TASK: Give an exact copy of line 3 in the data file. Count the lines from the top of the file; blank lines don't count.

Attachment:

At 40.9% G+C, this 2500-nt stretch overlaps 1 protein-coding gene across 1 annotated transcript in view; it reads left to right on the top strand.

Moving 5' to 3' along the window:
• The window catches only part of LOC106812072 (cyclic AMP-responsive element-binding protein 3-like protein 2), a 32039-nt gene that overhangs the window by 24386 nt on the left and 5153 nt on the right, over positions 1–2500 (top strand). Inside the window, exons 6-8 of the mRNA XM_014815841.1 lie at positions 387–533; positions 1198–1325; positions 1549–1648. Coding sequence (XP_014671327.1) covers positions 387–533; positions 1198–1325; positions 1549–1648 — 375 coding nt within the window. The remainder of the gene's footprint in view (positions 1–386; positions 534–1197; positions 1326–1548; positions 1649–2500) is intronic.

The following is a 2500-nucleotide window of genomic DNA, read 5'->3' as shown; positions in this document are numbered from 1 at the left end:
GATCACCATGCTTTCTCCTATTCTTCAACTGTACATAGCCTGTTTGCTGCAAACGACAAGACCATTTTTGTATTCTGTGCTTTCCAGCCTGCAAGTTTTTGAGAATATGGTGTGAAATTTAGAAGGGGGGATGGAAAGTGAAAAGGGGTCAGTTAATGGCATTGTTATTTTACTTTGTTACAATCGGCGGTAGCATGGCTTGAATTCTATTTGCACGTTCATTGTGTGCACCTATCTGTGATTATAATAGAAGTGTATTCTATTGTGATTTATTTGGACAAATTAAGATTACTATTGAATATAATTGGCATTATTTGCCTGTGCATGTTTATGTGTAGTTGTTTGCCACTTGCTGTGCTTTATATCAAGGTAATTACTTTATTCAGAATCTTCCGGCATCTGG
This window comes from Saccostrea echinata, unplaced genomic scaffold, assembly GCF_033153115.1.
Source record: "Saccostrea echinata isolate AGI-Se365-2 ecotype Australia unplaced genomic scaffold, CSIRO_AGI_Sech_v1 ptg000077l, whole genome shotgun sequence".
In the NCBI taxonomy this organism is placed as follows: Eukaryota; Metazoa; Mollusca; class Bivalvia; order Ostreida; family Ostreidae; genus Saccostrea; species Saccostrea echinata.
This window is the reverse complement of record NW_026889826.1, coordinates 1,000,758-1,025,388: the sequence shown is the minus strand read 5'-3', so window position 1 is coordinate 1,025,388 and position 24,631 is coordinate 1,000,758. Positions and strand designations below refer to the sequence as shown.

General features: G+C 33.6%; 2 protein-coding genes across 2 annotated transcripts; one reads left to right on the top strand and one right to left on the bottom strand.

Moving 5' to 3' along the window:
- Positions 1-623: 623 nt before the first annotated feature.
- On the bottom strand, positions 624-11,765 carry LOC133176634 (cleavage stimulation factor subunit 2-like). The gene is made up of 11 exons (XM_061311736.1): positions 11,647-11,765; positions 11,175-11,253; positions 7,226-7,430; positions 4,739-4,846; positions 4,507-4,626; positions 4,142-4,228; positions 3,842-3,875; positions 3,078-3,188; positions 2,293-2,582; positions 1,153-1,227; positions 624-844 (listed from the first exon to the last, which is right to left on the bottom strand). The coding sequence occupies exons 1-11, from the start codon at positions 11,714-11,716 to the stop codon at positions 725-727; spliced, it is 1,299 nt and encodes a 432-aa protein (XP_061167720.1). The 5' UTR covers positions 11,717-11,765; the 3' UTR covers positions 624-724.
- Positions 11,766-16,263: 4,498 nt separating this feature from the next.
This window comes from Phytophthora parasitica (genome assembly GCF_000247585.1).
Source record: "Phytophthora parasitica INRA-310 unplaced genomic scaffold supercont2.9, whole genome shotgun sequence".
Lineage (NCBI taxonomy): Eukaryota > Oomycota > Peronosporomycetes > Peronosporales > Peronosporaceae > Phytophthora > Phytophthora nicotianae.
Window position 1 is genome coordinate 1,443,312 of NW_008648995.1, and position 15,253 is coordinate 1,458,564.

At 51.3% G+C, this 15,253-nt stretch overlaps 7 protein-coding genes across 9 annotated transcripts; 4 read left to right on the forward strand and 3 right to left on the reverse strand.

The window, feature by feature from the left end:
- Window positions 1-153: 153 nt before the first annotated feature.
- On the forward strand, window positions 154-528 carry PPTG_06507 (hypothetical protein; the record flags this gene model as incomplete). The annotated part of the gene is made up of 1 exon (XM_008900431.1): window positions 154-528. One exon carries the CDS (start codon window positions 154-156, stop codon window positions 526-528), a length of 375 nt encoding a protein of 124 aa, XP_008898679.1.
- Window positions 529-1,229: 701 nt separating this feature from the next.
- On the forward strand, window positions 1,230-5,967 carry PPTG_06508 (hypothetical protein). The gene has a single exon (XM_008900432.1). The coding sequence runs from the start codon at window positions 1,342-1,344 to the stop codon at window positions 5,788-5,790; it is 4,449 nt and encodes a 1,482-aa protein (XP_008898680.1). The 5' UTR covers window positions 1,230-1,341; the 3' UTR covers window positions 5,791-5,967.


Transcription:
• The window catches only part of LOC106812072 (cyclic AMP-responsive element-binding protein 3-like protein 2), a 32039-nt gene that overhangs the window by 24386 nt on the left and 5153 nt on the right, over positions 1–2500 (top strand). Inside the window, exons 6-8 of the mRNA XM_014815841.1 lie at positions 387–533; positions 1198–1325; positions 1549–1648. Coding sequence (XP_014671327.1) covers positions 387–533; positions 1198–1325; positions 1549–1648 — 375 coding nt within the window. The remainder of the gene's footprint in view (positions 1–386; positions 534–1197; positions 1326–1548; positions 1649–2500) is intronic.